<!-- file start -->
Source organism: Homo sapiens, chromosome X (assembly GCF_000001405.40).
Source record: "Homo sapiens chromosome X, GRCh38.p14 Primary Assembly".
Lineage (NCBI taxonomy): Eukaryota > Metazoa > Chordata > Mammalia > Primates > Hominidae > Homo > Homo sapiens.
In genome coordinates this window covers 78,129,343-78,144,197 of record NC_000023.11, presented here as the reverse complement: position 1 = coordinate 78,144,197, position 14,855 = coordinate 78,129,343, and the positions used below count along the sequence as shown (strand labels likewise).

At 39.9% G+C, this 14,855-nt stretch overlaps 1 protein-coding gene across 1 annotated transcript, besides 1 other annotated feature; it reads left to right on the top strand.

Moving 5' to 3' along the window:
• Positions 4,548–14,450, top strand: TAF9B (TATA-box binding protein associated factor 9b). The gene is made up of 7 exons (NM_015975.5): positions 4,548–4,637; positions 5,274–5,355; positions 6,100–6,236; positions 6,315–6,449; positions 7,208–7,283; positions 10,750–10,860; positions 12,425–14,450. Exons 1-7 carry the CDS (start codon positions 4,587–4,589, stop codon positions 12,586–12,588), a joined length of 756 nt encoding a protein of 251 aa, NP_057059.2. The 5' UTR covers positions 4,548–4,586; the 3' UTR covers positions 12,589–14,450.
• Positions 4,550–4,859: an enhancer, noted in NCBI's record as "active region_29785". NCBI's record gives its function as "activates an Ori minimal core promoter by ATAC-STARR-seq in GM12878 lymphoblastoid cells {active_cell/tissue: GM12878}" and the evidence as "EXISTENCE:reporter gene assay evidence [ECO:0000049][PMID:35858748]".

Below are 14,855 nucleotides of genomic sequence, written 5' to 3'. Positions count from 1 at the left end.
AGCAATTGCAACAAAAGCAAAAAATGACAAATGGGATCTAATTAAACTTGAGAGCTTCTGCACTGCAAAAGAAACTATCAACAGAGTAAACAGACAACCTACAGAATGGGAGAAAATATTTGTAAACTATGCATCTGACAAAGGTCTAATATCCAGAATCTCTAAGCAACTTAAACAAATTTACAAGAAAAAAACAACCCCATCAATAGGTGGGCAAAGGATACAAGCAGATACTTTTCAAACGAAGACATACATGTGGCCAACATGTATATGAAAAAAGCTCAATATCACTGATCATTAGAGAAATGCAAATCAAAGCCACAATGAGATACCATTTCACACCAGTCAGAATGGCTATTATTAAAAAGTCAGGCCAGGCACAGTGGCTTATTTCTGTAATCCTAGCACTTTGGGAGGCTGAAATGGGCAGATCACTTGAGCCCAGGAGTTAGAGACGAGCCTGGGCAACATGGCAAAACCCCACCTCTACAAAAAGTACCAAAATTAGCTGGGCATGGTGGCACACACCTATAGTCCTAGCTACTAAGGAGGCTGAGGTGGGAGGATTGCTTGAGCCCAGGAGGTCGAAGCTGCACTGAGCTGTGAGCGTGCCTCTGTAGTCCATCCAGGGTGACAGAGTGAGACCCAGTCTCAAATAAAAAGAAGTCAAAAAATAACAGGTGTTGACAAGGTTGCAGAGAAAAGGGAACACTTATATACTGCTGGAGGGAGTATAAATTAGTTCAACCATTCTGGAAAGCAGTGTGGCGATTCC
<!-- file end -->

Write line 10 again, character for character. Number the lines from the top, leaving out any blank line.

AGCAATTGCAACAAAAGCAAAAAATGACAAATGGGATCTAATTAAACTTGAGAGCTTCTGCACTGCAAAAGAAACTATCAACAGAGTAAACAGACAACCTACAGAATGGGAGAAAATATTTGTAAACTATGCATCTGACAAAGGTCTAATATCCAGAATCTCTAAGCAACTTAAACAAATTTACAAGAAAAAAACAACCCCATCAATAGGTGGGCAAAGGATACAAGCAGATACTTTTCAAACGAAGACATACATGTGGCCAACATGTATATGAAAAAAGCTCAATATCACTGATCATTAGAGAAATGCAAATCAAAGCCACAATGAGATACCATTTCACACCAGTCAGAATGGCTATTATTAAAAAGTCAGGCCAGGCACAGTGGCTTATTTCTGTAATCCTAGCACTTTGGGAGGCTGAAATGGGCAGATCACTTGAGCCCAGGAGTTAGAGACGAGCCTGGGCAACATGGCAAAACCCCACCTCTACAAAAAGTACCAAAATTAGCTGGGCATGGTGGCACACACCTATAGTCCTAGCTACTAAGGAGGCTGAGGTGGGAGGATTGCTTGAGCCCAGGAGGTCGAAGCTGCACTGAGCTGTGAGCGTGCCTCTGTAGTCCATCCAGGGTGACAGAGTGAGACCCAGTCTCAAATAAAAAGAAGTCAAAAAATAACAGGTGTTGACAAGGTTGCAGAGAAAAGGGAACACTTATATACTGCTGGAGGGAGTATAAATTAGTTCAACCATTCTGGAAAGCAGTGTGGCGATTCC